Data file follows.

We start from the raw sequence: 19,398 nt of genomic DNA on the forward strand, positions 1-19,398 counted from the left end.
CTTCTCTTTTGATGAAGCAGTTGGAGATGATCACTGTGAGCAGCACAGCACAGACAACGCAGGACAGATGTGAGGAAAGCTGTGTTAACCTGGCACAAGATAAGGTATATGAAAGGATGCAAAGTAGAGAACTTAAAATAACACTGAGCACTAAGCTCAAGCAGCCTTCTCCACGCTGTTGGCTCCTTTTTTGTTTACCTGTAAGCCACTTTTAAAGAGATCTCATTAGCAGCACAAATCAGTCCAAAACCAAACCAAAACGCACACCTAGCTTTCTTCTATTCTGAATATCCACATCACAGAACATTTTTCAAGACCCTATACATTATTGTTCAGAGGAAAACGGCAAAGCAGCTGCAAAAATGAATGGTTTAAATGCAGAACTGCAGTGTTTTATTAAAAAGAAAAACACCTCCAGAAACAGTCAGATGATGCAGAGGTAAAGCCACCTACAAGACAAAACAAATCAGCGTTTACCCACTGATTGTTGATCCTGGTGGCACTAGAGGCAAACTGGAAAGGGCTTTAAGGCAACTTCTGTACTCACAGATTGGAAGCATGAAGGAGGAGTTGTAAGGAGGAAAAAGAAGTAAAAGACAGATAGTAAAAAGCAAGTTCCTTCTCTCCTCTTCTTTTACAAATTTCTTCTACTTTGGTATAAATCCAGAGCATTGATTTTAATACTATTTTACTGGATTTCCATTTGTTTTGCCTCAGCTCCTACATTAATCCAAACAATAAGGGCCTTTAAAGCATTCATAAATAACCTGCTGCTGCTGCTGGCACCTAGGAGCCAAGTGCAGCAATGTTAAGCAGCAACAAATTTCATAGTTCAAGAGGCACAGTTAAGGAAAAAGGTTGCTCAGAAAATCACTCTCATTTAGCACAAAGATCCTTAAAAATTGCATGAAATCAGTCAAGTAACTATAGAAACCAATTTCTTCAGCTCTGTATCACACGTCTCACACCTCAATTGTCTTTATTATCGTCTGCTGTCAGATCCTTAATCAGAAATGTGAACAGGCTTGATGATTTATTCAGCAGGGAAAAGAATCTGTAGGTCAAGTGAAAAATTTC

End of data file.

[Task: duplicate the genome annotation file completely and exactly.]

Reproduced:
We start from the raw sequence: 19,398 nt of genomic DNA on the forward strand, positions 1-19,398 counted from the left end.
CTTCTCTTTTGATGAAGCAGTTGGAGATGATCACTGTGAGCAGCACAGCACAGACAACGCAGGACAGATGTGAGGAAAGCTGTGTTAACCTGGCACAAGATAAGGTATATGAAAGGATGCAAAGTAGAGAACTTAAAATAACACTGAGCACTAAGCTCAAGCAGCCTTCTCCACGCTGTTGGCTCCTTTTTTGTTTACCTGTAAGCCACTTTTAAAGAGATCTCATTAGCAGCACAAATCAGTCCAAAACCAAACCAAAACGCACACCTAGCTTTCTTCTATTCTGAATATCCACATCACAGAACATTTTTCAAGACCCTATACATTATTGTTCAGAGGAAAACGGCAAAGCAGCTGCAAAAATGAATGGTTTAAATGCAGAACTGCAGTGTTTTATTAAAAAGAAAAACACCTCCAGAAACAGTCAGATGATGCAGAGGTAAAGCCACCTACAAGACAAAACAAATCAGCGTTTACCCACTGATTGTTGATCCTGGTGGCACTAGAGGCAAACTGGAAAGGGCTTTAAGGCAACTTCTGTACTCACAGATTGGAAGCATGAAGGAGGAGTTGTAAGGAGGAAAAAGAAGTAAAAGACAGATAGTAAAAAGCAAGTTCCTTCTCTCCTCTTCTTTTACAAATTTCTTCTACTTTGGTATAAATCCAGAGCATTGATTTTAATACTATTTTACTGGATTTCCATTTGTTTTGCCTCAGCTCCTACATTAATCCAAACAATAAGGGCCTTTAAAGCATTCATAAATAACCTGCTGCTGCTGCTGGCACCTAGGAGCCAAGTGCAGCAATGTTAAGCAGCAACAAATTTCATAGTTCAAGAGGCACAGTTAAGGAAAAAGGTTGCTCAGAAAATCACTCTCATTTAGCACAAAGATCCTTAAAAATTGCATGAAATCAGTCAAGTAACTATAGAAACCAATTTCTTCAGCTCTGTATCACACGTCTCACACCTCAATTGTCTTTATTATCGTCTGCTGTCAGATCCTTAATCAGAAATGTGAACAGGCTTGATGATTTATTCAGCAGGGAAAAGAATCTGTAGGTCAAGTGAAAAATTTC